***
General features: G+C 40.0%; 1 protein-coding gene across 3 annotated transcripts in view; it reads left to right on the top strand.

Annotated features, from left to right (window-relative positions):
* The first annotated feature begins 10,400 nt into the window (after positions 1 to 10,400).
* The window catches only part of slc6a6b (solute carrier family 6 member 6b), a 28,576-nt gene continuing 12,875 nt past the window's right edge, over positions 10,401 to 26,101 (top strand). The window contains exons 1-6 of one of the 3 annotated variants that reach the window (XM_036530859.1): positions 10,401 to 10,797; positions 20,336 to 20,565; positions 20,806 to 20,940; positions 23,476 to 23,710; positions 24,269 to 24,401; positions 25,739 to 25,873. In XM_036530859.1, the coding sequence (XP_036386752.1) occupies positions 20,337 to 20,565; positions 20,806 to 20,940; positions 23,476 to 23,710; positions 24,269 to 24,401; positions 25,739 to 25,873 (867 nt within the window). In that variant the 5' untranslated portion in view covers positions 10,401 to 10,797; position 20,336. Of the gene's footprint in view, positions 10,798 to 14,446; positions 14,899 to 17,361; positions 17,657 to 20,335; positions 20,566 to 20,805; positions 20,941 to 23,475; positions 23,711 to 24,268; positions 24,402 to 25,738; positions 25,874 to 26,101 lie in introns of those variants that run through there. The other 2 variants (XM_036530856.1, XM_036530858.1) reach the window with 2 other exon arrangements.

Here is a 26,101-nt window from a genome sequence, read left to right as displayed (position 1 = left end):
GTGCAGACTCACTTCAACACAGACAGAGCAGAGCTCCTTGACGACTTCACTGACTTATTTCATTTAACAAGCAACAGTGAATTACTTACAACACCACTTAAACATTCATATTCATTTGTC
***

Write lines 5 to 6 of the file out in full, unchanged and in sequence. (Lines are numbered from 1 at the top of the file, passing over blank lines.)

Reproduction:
Here is a 26,101-nt window from a genome sequence, read left to right as displayed (position 1 = left end):
GTGCAGACTCACTTCAACACAGACAGAGCAGAGCTCCTTGACGACTTCACTGACTTATTTCATTTAACAAGCAACAGTGAATTACTTACAACACCACTTAAACATTCATATTCATTTGTC